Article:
The adult brain is not static but continuously experiences plastic changes in its structure and/or function. In particular motor learning allows to acquire new skills such as the ability to manipulate tools accurately, hit a target or drive a car implicitly. Abundant experimental evidence suggests that learning motor skills involving aiming and/or hitting visual targets (with a joystick or other tool) activates motor areas (M1, PPC, CB). It also generates long term memories that consolidate both during the day and during the night. The last decade has seen remarkable progress in the identification of the neural signatures of sleep-dependent consolidation for declarative memories and it is commonly suggested that the precise interaction between slow oscillations (SO) and sleep spindles is important for the nocturnal consolidation of these memories. My work is focused in examine whether this coupling and/or other brain oscillations are also relevant for the consolidation of long-term motor memories.
University of Buenos Aires
National University of Entre Rios (AR)
Sleep spindles are thought to promote memory consolidation. Recently, we have shown that visuomotor adaptation (VMA) learning increases the density of spindles and promotes the coupling between spindles and slow oscillations, locally, with the level of spindle-SO synchrony predicting overnight memory retention. Yet, growing evidence suggests that the rhythmicity in spindle occurrence may also influence the stabilization of declarative and procedural memories. Here, we examined if VMA learning promotes the temporal organization of sleep spindles into trains. We found that VMA increased the proportion of spindles and spindle-SO couplings in trains. In agreement with our previous work, this modulation was observed over the contralateral hemisphere to the trained hand, and predicted overnight memory retention. Interestingly, spindles grouped in a cluster showed greater amplitude and duration than isolated spindles. The fact that these features increased as a function of train length, provides evidence supporting a biological advantage of this temporal arrangement. Our work opens the possibility that the periodicity of NREM oscillations may be relevant in the stabilization of procedural memories.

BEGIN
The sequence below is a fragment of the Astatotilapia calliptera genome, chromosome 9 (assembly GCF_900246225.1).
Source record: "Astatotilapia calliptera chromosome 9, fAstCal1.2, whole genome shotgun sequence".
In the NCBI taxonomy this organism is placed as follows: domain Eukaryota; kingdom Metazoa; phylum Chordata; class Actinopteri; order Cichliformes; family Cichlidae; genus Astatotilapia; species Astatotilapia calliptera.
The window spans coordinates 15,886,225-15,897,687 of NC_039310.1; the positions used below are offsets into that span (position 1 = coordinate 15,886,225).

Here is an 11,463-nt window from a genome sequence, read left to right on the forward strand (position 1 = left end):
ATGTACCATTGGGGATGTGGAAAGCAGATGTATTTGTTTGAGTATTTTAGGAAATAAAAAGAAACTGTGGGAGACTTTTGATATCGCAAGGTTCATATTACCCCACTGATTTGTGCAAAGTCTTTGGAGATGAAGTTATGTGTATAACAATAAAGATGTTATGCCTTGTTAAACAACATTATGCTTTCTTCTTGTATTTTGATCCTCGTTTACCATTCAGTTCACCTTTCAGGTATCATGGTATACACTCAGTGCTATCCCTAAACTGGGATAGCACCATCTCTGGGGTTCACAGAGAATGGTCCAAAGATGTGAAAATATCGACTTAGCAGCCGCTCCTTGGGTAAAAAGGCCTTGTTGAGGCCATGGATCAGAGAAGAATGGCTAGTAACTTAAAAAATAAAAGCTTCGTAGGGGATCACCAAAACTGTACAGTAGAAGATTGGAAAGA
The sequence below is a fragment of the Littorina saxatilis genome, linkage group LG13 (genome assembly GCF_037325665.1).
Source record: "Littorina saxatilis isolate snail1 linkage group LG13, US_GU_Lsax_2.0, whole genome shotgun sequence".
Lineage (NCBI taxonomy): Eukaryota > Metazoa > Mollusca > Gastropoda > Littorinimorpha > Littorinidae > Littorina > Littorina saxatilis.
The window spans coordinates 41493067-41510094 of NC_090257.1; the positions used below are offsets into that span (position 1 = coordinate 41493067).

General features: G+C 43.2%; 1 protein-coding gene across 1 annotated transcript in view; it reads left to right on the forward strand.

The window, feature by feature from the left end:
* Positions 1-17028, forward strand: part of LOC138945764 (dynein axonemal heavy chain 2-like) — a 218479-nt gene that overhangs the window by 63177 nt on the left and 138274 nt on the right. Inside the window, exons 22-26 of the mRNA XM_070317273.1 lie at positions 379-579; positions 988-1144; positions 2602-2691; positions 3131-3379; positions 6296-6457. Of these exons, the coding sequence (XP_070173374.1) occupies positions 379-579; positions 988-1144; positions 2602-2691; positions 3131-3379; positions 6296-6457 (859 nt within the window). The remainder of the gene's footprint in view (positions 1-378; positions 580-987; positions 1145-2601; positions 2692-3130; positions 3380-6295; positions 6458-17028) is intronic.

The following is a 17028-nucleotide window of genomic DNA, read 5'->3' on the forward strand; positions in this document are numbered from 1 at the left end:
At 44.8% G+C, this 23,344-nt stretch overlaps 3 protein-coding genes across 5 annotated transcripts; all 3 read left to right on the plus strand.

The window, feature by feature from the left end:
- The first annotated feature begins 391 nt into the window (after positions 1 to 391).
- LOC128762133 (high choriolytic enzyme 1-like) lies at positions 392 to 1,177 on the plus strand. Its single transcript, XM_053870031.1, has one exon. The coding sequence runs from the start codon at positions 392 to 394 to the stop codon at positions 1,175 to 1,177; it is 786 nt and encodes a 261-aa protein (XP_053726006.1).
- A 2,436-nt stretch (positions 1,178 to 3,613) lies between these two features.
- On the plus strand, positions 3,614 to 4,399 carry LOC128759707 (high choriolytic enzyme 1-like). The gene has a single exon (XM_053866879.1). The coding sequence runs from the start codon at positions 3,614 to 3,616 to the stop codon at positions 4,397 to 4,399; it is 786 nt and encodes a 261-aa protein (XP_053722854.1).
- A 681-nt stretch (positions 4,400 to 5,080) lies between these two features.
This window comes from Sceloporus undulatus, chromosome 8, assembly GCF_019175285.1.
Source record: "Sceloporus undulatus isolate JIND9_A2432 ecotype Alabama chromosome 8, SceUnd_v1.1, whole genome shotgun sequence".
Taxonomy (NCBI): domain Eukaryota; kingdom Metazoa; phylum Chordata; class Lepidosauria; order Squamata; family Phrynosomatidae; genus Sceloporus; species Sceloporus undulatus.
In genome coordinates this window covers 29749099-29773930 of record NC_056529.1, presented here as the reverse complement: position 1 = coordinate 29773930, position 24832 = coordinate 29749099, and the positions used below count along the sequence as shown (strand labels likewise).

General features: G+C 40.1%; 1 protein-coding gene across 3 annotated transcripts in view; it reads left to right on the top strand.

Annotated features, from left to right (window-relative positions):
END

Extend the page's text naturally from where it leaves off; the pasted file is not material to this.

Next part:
Recent studies from us and others suggest that traditionally declarative structures mediate some aspects of the encoding and consolidation of procedural memories. This evidence points to the existence of converging physiological pathways across memory systems. Here, we examined whether the coupling between slow oscillations (SO) and spindles, a mechanism well established in the consolidation of declarative memories, is relevant for the stabilization of human motor memories. To this aim, we conducted an electroencephalography study in which we quantified various parameters of these oscillations during a night of sleep that took place immediately after learning a visuomotor adaptation (VMA) task. We found that VMA increased the overall density of fast (≥12 Hz), but not slow (<12 Hz), spindles during nonrapid eye movement sleep, stage 3 (NREM3). This modulation occurred rather locally over the hemisphere contralateral to the trained hand. Although adaptation learning did not affect the density of SOs, it substantially enhanced the number of fast spindles locked to the active phase of SOs. The fact that only coupled spindles predicted overnight memory retention points to the relevance of this association in motor memory consolidation. Our work provides evidence in favor of a common mechanism at the basis of the stabilization of declarative and motor memories.